Many of the kids are coming to help a family in crushing poverty. Some are trying to join a parent who left years ago, before the recession and increased border enforcement slowed down adult immigration. Still others are leaving because of violence from family members and gangs. According to a report from the United Nations High Commissioner for Refugees, 58 percent of the 400 youth the agency interviewed “had suffered, been threatened, or feared serious harm” that might merit international protection. “This is becoming less like an immigration issue and much more like a refugee issue,” says Wendy Young, executive director of Kids in Need of Defense (KIND), a DC-based nonprofit that helps unaccompanied immigrant kids find pro bono legal services. “Because this really is a forced migration. This is not kids choosing voluntarily to leave.”
US authorities have struggled with how to handle the tens of thousands of kids who end up caught by the Border Patrol. Those coming from Mexico are taken straight back across. The rest are referred to the Department of Health and Human Services’ Office of Refugee Resettlement (rather than being put in immigration detention with adults) and placed in temporary shelters while their deportation proceedings get under way.
Journalists aren’t allowed into these shelters “for safety reasons,” an ORR spokeswoman told me—due to concerns about trafficking victims, the agency goes to great lengths to conceal the exact locations of its facilities. It also forbids the groups that run them, including Catholic Charities and Southwest Key, from commenting on the issue. It took me a Freedom of Information Act request to obtain basic statistics, like the number of facilities (80) and the average time kids stay in the shelters (45 days in 2013, down from 72 in 2011).
Susan Terrio, a Georgetown University anthropologist, visited 19 shelters over four years before the government cut off her access. She found an almost hermetically sealed system: “The kids were never left unattended. They went to school inside, they played sports inside, and they only got out for supervised outings in the community or for medical and mental-health appointments.” Maria Woltjen, director of the Young Center for Immigrant Children’s Rights, says that as a result, unaccompanied children are essentially invisible: “Nobody in Chicago knows there are 400 kids detained in our midst. You walk by, and you think it’s just an old nursing home, and it’s actually all these immigrant kids who are detained inside.”
In fiscal 2011, ORR had 53 shelters that housed 6,560 kids. By 2013, there were 80 shelters with nearly 25,000 unaccompanied children. The surge was so unexpected that when it first began, the feds temporarily put hundreds of kids in emergency dormitories at Lackland Air Force Base in San Antonio. According to a report from the Women’s Refugee Commission, “the facility looked and felt like an emergency hurricane shelter.” As recently as May, shelters in South Texas were so crowded that ORR was sending hundreds of kids to Lackland, which has room for 1,000.
A Shelter Building Boom
Number of total shelters operated by the Office of Refugee Resettlement, by year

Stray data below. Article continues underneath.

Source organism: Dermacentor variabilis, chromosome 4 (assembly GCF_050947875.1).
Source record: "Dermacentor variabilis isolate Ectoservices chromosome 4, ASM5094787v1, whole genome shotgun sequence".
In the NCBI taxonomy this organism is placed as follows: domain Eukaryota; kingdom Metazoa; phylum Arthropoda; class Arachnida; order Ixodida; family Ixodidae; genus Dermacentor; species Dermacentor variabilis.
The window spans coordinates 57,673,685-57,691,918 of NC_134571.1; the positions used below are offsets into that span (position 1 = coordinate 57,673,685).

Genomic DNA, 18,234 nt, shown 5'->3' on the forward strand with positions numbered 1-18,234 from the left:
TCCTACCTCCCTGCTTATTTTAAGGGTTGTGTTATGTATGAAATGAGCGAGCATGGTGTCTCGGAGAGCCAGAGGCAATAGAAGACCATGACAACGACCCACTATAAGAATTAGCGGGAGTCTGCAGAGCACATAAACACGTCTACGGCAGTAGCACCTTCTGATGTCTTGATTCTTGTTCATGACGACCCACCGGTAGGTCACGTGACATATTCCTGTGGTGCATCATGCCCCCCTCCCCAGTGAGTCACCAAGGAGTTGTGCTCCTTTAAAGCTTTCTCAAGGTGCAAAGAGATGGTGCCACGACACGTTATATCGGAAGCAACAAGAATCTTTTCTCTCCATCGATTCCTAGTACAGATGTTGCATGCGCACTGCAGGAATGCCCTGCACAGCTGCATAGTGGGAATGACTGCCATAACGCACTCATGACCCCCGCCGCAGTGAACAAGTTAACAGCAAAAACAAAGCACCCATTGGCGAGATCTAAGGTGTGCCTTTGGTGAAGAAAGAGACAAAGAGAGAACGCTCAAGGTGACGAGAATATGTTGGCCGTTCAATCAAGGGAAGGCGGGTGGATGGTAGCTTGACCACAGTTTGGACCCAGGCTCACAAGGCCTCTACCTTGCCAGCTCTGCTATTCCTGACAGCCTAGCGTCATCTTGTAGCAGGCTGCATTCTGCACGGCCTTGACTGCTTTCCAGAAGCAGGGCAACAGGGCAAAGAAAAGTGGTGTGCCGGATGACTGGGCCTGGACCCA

The majority of shelters are in border states, often hours from big cities, which means it’s even harder for kids to find legal representation and stave off being sent back to the dangerous situations they fled. When KIND first started its pro bono work, Young says, it estimated that three-quarters of all unaccompanied kids received no legal representation. KIND was able to get that number to 50 percent, she says, but given the influx, “I fear now that we’ve slipped backwards quite dramatically.”
Nonprofits like KIND say the government should appoint lawyers for unaccompanied children, noting that many actually qualify for legal status via asylum, special immigrant juvenile status (for abandoned, abused, or neglected kids), or visas set aside for victims of crimes or trafficking. But proposals in that vein, by lawmakers including Sen. Mary Landrieu (D-La.), have gone nowhere.
In mid-December, I visited the immigration court in Harlingen, Texas, a squat beige building that sits in the shadow of crisscrossing highway overpasses a few miles from the Rio Grande. The area is home to the nation’s highest concentration of children in immigrant shelters, and the Harlingen court is where those kids appear before an immigration judge. Inside Judge Howard Achtsam’s courtroom, the Homeland Security attorney sat at a table piled high with files. One of the four children who appeared before Achtsam that day represented himself; another appeared with his attorney from ProBAR, the American Bar Association’s pro bono legal project in the Lower Rio Grande Valley. Attorneys were representing two clients who weren’t there, thanks in part to ORR’s new emphasis on quickly reunifying kids with family members, often in faraway cities, as they await deportation proceedings. (Some 90 percent of children placed in shelters end up with US-based family.) While that is generally a good thing, said ProBAR director Kimi Jackson—certainly better than the months-long shelter stays that were common as recently as last year—it means that attorneys are less likely to be able to meet and interview kids. It also means that the government has less time to vet the people claiming to be the kids’ relatives.
What happens to the children, I asked Jackson, once they go off ProBAR’s radar? “I don’t have data,” she told me, shaking her head. “I don’t know that anyone does.”